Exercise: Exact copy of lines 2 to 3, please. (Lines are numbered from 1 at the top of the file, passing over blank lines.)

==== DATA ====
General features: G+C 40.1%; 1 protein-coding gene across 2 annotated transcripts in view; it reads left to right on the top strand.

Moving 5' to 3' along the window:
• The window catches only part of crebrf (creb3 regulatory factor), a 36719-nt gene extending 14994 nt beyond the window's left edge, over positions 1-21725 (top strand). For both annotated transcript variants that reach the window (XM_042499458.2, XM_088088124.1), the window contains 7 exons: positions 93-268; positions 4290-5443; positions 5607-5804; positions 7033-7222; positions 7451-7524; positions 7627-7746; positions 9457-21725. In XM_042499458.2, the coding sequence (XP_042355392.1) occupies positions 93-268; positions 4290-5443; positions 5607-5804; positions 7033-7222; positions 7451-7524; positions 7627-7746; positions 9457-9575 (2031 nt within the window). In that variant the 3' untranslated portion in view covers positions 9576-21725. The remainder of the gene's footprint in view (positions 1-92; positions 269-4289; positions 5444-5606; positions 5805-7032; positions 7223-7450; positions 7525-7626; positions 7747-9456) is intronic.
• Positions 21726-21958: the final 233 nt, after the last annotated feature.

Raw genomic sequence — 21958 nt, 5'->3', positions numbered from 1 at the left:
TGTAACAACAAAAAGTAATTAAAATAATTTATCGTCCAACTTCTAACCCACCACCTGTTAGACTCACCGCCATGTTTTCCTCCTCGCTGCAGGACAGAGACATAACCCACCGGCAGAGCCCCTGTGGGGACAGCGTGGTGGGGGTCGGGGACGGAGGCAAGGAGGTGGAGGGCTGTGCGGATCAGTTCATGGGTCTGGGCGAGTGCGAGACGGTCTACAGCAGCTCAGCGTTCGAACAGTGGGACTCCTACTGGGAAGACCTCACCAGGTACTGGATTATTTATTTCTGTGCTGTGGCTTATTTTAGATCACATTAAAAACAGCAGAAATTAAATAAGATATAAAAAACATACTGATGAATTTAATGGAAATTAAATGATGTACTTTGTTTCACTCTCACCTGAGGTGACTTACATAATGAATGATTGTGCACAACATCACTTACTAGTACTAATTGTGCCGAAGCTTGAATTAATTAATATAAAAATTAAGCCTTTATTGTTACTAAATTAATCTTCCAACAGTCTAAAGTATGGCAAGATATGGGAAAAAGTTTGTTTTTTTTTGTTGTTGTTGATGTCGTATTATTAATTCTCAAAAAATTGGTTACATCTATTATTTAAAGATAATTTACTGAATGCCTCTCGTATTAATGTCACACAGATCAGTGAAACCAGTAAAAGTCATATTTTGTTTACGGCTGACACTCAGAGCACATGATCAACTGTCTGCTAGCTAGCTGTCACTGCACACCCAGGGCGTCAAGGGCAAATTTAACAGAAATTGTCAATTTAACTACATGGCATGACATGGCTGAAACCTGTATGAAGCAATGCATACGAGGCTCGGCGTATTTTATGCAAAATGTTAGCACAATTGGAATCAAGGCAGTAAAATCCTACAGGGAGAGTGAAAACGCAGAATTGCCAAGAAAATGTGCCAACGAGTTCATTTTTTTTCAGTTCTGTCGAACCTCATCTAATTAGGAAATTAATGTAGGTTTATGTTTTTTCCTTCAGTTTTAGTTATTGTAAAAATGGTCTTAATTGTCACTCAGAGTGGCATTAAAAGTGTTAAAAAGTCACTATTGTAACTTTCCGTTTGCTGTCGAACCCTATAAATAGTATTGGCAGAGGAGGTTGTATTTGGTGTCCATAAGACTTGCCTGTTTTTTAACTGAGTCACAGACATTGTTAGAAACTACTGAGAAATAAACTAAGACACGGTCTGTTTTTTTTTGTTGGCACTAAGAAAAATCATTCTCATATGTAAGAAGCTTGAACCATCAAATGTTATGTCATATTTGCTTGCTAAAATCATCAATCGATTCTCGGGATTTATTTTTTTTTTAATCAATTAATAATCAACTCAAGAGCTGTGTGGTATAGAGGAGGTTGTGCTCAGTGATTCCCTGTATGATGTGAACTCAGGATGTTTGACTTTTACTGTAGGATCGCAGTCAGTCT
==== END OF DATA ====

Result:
Moving 5' to 3' along the window:
• The window catches only part of crebrf (creb3 regulatory factor), a 36719-nt gene extending 14994 nt beyond the window's left edge, over positions 1-21725 (top strand). For both annotated transcript variants that reach the window (XM_042499458.2, XM_088088124.1), the window contains 7 exons: positions 93-268; positions 4290-5443; positions 5607-5804; positions 7033-7222; positions 7451-7524; positions 7627-7746; positions 9457-21725. In XM_042499458.2, the coding sequence (XP_042355392.1) occupies positions 93-268; positions 4290-5443; positions 5607-5804; positions 7033-7222; positions 7451-7524; positions 7627-7746; positions 9457-9575 (2031 nt within the window). In that variant the 3' untranslated portion in view covers positions 9576-21725. The remainder of the gene's footprint in view (positions 1-92; positions 269-4289; positions 5444-5606; positions 5805-7032; positions 7223-7450; positions 7525-7626; positions 7747-9456) is intronic.